New protest regulations which come into effect on July 1 have been called “a fundamental attack on democracy” by a university law lecturer.
Northern Rivers academic and activist, Aidan Ricketts, said new regulations under the Crown Management Act would give low-ranking bureaucrats broad powers to disperse or ban protests, meetings, rallies and gatherings on any state-owned land.
“It’s bigger than the street march bans that the Bjelke-Petersen government had in the 1970s in Queensland,” he said.
“It’s creating this arbitrary power to disperse any crowds whatsoever — not just protesting but simply meeting and discussing issues even.
“It just says you’re there at the sufferance of any low-ranking official who can disperse you and tell you to go.”
In March, the NSW Government published the Crown Lands Management Regulation 2018.
It included a provision that public officials would have broad power to “direct a person” to stop “taking part in any gathering, meeting or assembly”.
The only exception was “in the case of a cemetery, for the purpose of a religious or other ceremony of burial or commemoration”.
Mr Ricketts said the regulation changes were a “sneaky” way of broadening the government’s power of public protests and rallies.
“Changes to legislation would go through both houses of parliament and we’d see some debate about them.
“This is something that’s been done effectively at the stroke of a ministerial pen under the auspices of the pre-existing piece of legislation — the Crown Land Management Act.”
A spokesperson for the NSW Minister for Lands and Forestry, Paul Toole, said in a statement the new provisions were “substantially the same as the provisions in the existing Crown Lands By-law 2006.”
The spokesperson said the suggestion that new regulations were designed to ban protests was wrong.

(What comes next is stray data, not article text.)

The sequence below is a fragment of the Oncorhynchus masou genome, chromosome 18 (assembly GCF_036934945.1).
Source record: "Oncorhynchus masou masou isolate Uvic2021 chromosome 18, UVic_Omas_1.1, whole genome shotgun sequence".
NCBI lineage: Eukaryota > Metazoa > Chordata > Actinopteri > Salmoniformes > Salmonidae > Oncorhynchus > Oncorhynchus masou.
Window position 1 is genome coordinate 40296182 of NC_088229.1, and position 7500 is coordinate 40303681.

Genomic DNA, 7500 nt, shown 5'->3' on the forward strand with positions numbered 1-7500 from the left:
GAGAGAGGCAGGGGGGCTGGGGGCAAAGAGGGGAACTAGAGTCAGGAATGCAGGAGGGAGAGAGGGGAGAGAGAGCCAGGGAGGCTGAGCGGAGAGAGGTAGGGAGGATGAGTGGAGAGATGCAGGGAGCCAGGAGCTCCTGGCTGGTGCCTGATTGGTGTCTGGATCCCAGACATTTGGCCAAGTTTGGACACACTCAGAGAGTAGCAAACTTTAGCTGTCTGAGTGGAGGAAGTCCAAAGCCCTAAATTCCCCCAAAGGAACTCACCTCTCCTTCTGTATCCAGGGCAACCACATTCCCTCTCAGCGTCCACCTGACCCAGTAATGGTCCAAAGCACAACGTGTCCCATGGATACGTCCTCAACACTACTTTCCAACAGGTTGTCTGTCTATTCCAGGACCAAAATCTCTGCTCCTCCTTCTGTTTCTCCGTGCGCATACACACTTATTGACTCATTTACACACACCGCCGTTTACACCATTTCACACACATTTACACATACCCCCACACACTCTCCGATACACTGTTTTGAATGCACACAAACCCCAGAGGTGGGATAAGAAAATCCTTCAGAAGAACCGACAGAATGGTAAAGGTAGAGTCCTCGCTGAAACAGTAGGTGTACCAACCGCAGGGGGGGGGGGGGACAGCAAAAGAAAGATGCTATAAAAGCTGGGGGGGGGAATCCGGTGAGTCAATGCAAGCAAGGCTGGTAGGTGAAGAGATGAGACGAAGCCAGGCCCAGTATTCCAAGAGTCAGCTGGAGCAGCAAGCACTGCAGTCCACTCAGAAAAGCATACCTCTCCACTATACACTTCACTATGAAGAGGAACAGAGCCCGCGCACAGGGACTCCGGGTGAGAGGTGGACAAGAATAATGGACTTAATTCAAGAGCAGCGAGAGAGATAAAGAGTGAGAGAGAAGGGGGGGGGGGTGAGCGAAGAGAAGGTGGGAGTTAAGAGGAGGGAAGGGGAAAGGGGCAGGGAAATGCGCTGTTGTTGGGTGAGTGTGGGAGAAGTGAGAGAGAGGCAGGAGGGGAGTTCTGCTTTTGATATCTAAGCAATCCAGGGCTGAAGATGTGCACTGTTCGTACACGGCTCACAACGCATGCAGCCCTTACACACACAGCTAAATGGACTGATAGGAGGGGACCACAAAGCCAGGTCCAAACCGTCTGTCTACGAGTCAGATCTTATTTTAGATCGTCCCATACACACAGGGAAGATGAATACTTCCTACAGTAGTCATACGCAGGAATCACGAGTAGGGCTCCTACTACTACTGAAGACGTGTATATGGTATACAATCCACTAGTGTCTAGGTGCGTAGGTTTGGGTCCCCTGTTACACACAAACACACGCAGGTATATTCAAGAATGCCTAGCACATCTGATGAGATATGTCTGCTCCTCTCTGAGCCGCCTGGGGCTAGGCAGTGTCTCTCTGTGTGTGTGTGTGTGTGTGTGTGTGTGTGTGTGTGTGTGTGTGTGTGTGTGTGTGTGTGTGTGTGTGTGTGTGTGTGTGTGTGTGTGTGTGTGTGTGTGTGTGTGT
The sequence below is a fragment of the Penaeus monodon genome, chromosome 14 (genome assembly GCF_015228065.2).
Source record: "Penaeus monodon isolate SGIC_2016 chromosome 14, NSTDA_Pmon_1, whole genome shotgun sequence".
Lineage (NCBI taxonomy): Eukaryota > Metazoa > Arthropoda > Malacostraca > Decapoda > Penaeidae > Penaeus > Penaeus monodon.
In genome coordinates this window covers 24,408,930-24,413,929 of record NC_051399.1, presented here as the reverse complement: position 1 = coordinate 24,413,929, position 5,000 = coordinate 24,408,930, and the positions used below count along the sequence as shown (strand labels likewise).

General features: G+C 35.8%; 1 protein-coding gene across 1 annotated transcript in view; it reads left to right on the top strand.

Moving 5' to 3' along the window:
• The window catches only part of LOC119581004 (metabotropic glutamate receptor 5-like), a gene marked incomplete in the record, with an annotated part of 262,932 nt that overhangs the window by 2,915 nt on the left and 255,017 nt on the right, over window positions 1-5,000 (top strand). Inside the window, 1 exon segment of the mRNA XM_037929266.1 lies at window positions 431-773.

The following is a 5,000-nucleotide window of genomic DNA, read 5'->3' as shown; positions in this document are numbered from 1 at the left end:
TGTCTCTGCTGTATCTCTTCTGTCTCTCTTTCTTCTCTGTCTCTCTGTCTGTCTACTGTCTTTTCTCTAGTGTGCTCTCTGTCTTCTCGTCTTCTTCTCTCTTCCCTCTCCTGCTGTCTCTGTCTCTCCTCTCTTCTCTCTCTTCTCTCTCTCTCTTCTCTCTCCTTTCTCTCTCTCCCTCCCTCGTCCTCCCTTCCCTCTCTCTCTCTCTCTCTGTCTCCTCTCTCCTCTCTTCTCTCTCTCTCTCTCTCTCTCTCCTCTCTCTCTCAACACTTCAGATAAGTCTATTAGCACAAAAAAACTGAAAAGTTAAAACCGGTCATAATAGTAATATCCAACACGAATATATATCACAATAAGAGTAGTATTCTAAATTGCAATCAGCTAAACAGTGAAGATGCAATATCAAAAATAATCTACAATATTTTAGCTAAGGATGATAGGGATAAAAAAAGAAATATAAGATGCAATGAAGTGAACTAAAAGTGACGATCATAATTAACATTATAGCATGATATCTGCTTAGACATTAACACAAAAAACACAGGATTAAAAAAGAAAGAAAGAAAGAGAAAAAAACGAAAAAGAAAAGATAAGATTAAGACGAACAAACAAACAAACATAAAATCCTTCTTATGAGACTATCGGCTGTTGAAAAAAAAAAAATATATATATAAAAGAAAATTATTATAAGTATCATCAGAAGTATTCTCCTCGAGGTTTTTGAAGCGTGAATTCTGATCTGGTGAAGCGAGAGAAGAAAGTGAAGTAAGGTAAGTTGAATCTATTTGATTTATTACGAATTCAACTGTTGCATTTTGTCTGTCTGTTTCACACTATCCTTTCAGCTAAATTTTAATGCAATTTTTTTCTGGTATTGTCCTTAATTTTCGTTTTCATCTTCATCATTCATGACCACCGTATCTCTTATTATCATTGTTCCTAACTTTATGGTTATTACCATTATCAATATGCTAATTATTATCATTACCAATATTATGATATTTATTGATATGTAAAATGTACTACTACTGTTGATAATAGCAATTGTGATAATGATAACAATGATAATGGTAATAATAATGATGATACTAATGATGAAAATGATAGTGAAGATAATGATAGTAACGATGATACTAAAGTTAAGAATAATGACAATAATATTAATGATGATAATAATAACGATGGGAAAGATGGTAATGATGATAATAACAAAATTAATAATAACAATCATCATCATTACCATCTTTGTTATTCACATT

“The disallowance motion in the Legislative Council moved by the Greens is nothing more than attention-seeking.”
The new regulations will apply to all crown-owned land, which amounts to about half of all land in New South Wales.
The 35,000 crown reserve sites include parks, heritage sites, community halls, nature reserves, coastal lands, sporting grounds, government infrastructure and showgrounds.
‘Bigger’ than the Bjelke-Petersen ban Mr Ricketts said the new regulations were bigger and broader than those imposed under the Bjelke-Petersen era in Queensland in the 1970s.
In September 1977, then Queensland Premier Johannes Bjelke-Petersen proclaimed the day of the political street march was over.
“Anybody who holds a street march, spontaneous or otherwise, will know they’re acting illegally,” he said.
The statement was echoed by the acting police commissioner and was police policy until April 1978.
During the two-year ban, 1,972 people were arrested.
Mr Ricketts said he expected a similar reaction in New South Wales, if the new regulations were enforced.
“They banned street marches for the right to march — which led to violent policing,” he said.
The Knitting Nannas protest group joined the chorus of concern.
Spokeswoman Judi Summers said she was shocked to learn about the new rules.
She said the group’s strategy of holding weekly knit-ins outside the offices of local politicians might not be possible under the new regulations.
“Well it would have shut us down basically,” Ms Summers said.
“We’ve been knitting outside of Thomas George and Kevin Hogan’s [parliamentary] offices for the last sort of six years.
“Every Thursday without a miss, and if these laws had been introduced way back then, we would have been moved on right from the start.”
Lawyer and NSW Greens candidate for Lismore, Sue Higginson, said over the years, she had represented hundreds of protestors in court, through her work with the Environmental Defenders Office.
“I see time and time again, the courts — generally speaking — have a real concern about having to penalise people who have found that they are in a position of having to break laws to stand up for an issue or to protect the environment or to protect a civil right,” she said.
“So where we are criminalising really benign behaviour, and behaviour that people have a right to do, it becomes a real problem for the courts.”
Ms Higginson said a good example was the role of town halls played during the coal seam gas protests on the Northern Rivers.
“If you look back to how the community in the Northern Rivers mobilised to protect the land and water here from coal seam gas, a lot of that organisation and the information and the those meetings — they were held in those town halls.”
Ms Higginson said under the new regulations, meetings could be banned or dispersed from town halls.
“People should definitely be alarmed and the biggest problem about this kind of thing is it’s difficult to understand the application these laws will have until you’re impacted,” she said.
“They are not laws at the character of an ordinary democracy. They can only be described as draconian powers where you just stop ordinary people.”
Source: ABC News